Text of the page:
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Ed Harris is not a happy man. It’s November 11 and the 65-year-old acting giant is struggling to come to terms with what’s just happened to his country. ‘I’m embarrassed and I’m ashamed,’ he growls when I mention the T-word. Then he grits his teeth and shakes his head. ‘He won the election but I’m not going to walk around all depressed about it. I’m not going to give him that victory.’
It’s a rugged defiance worthy of one of his characters – Gene Kranz, the crumpled flight controller from ‘Apollo 13’, or the enigmatic Man in Black from HBO’s gleaming new ‘Westworld’ series. But Harris is actually here to discuss a very different, wholly un-Hollywood project.
We’re tucked into a meeting room in the attic of Trafalgar Studios, the West End theatre where, for the next few months, Harris will be playing Dodge, the ageing patriarch in a revival of Sam Shepard’s Pulitzer-winning 1978 play ‘Buried Child’. A seething, surreal satire on white, rural America, the piece suddenly feels horribly prescient.
So you’re in a play about the anger of working-class Americans. A bit close to the bone right now?
‘Yes. Obviously rural America was responsible in a large part for electing Donald Trump as our president. Just how much of a travesty that will be remains to be seen. He got himself elected by persuading a lot of people who really had no reason to vote for him by spouting the kind of rhetoric that he did. And the people who are most likely to be hurt by his presidency are the very people who voted for him. It’s like that Bob Dylan song, “Only a Pawn in Their Game”. A lot of pawns voted for Mr Trump.’
Have you thought about how it is going to affect you in the years to come?
‘We’re going to get what we deserve, I’m afraid. It’s very scary. But the people spoke. Even though Hillary won the popular vote, Trump won the election fair and square. I’m just going to keep doing what I believe in, fighting for the things I believe in, love my life, love my friends, and work with and for the people I care about.’
Have your feelings towards ‘Buried Child’ changed in light of all this?
‘Not at all. Depending where my mind’s at on any given night there might be more intense fury in the performance! But this play, night to night it’s already a different experience. It’s like waking up in the morning: every day you feel different.’
Is it a political play?
‘I don’t see it that way. I see it as an American drama. Sam took the family dramas of Eugene O’Neill and Arthur Miller and started breaking things up, getting a little more surreal, testing the limits. I just try to deal with the reality of the play and what my character’s life has been. Unless something is overtly political I don’t think of it in those terms.’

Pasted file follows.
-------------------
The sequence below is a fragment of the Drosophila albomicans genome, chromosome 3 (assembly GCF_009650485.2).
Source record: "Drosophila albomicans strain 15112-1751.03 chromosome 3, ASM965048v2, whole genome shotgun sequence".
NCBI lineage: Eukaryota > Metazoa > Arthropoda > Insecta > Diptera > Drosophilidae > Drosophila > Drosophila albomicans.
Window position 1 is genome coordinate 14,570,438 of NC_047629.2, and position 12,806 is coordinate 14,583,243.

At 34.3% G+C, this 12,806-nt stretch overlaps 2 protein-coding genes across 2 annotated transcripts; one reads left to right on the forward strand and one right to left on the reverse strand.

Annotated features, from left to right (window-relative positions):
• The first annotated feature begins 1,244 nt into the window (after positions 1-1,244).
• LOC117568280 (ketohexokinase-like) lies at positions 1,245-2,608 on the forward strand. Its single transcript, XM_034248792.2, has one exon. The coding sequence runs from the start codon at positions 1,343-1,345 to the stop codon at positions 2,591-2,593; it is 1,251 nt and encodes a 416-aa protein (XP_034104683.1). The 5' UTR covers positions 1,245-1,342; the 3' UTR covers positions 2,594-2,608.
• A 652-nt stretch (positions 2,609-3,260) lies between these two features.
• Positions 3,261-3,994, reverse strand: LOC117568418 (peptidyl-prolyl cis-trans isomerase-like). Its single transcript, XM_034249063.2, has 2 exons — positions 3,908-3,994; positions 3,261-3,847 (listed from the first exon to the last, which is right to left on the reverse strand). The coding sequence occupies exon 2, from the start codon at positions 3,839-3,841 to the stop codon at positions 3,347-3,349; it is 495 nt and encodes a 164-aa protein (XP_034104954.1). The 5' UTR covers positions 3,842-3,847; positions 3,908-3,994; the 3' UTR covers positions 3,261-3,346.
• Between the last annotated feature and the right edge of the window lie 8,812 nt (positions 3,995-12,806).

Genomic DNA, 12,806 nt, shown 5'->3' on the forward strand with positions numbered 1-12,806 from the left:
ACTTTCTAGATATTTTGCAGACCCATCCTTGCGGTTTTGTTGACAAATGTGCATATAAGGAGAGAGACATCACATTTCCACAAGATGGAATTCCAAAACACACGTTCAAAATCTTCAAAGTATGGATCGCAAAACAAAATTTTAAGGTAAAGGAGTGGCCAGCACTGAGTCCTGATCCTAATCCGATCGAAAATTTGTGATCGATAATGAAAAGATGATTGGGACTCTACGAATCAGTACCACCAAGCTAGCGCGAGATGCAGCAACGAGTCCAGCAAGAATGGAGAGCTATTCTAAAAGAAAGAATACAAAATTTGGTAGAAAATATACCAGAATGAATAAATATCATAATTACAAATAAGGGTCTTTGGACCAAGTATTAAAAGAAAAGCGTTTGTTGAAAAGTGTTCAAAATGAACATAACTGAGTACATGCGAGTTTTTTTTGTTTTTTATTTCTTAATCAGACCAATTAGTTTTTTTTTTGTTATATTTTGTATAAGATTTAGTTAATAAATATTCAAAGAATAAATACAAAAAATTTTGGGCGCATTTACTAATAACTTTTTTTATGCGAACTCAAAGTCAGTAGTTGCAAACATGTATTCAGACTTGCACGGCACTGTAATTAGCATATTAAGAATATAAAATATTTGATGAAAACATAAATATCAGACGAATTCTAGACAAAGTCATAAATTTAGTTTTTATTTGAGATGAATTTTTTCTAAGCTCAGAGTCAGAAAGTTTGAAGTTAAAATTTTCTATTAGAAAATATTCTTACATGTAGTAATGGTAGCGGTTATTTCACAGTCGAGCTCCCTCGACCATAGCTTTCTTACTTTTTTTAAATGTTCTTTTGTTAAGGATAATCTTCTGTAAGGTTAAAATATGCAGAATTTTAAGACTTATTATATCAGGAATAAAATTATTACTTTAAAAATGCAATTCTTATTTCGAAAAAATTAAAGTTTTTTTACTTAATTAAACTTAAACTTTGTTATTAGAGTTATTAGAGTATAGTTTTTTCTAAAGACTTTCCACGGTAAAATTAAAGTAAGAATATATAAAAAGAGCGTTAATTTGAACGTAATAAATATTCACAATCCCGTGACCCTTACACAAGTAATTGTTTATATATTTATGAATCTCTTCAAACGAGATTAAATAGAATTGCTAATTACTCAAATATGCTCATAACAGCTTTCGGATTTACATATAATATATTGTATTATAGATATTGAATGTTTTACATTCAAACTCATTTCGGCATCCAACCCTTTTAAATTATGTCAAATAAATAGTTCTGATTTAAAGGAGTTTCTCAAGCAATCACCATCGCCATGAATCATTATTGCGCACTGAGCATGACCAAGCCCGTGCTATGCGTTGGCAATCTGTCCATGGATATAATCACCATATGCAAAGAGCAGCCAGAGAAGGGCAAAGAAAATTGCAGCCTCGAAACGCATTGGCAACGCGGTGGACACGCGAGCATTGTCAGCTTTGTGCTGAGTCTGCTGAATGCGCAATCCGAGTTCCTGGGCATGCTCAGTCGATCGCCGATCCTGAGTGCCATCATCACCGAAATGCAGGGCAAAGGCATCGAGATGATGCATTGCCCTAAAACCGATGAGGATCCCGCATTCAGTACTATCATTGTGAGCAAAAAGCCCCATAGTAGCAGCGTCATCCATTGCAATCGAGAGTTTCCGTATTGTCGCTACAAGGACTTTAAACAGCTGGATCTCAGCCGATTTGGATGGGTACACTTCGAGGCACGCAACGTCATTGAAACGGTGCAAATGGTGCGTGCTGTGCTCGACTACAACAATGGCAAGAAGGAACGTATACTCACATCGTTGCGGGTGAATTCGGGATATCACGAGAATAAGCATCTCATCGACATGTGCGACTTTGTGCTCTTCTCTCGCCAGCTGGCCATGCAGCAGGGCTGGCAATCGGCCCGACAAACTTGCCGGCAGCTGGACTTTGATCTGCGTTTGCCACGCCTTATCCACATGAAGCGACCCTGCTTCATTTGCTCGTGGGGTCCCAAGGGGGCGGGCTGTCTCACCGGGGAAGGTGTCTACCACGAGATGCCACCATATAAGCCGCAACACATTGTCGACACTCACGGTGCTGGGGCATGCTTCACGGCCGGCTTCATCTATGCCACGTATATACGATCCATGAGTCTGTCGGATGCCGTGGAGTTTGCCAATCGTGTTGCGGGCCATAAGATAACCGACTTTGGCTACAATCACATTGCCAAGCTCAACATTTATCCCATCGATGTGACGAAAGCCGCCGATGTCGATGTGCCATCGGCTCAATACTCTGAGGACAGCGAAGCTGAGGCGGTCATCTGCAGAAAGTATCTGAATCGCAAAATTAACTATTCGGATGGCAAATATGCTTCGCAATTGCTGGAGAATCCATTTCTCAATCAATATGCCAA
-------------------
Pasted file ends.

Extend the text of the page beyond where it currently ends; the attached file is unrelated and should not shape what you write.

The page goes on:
'The people who are most likely to be hurt by Trump's presidency are the very people who voted for him'
Purely on a practical level, is it tough doing a play where you’re sitting down all the way through?
‘Well, I’m immobile, mobile-ly. Or I’m immobile-ly mobile! There’s a lot of physicality involved, I find that the better shape I’m in the more decrepit I can be. I certainly don’t get tired of sitting on the couch.’
Your wife Amy Madigan plays your wife in ‘Buried Child’. Do you look for projects together?
‘We don’t look for them, but it’s good when it happens. I’ve got a film I want to direct next year that I want her to be in. But the truth is, Amy doesn’t get an opportunity to work in film nearly as much as I do, so if something comes along that means we can share time and do what we love to do together, we take advantage of it.’
Do you feel resentful that she doesn’t get those parts because of the way Hollywood operates?
‘I don’t know about resentment, but I know she’s a wonderful actress and I know the opportunities for women her age are few and far between. But she handles it great. I’m not sure how I’d feel if I were in her position, but she’s a champion.’
What are the different pleasures, for you, in film work versus theatre work?
‘Here’s the thing about film. I love being in front of the camera because I love portraying a character and being in the moment and working with other actors. But I don’t like sitting in a trailer for hours. I don’t like being away from home for long periods. Sometimes I’m working on a movie, they call me in at 6am and I think: What am I doing here? I can’t stand this.’
Ed plays the Man in Black in 'Westworld'
Moving on to ‘Westworld’, is it nice to be playing a really evil bastard?
‘My mother watched the first episode and she said, “I don’t know if I can watch this, Ed!” So far, yes, he’s pretty nasty. But he’s not killing people! He’s just messing around with these artificial intelligence… beings.’ [Laughs]
The show is filled with mystery. Did they tell you everything upfront or did you find out stuff as you were shooting?
‘Jonathan [Nolan, the show’s creator] told me a little bit. But all of a sudden I’m reading the script for episode eight or whatever, and I go: Oh. This would’ve been good to know seven episodes ago! Huge stuff about my character, about his life and what he’s up to. But I’m not sure they knew, when we started. When we get to the second season, I think I’ll know more about what’s going on.’
How Hollywood are you and Amy? Do you ever go to film parties?
‘It probably wouldn’t hurt our careers if we were a little more into premiere-going. But no. We love our privacy and we try to keep things pretty simple. We’ve been living in the same house in Malibu for 31 years, and most of my friends out there aren’t movie stars.’
You seem like a contented guy who loves his life. Go on, tell us your secret.
‘I feel pretty comfortable with things. I love what I do, I’ve got good friends and I feel pretty good physically. So I’m content, at least in the sense that I don’t want to be anybody else. I’ll keep doing this until I drop!’
‘Buried Child’ is at Trafalgar Studios until Feb 18 2017.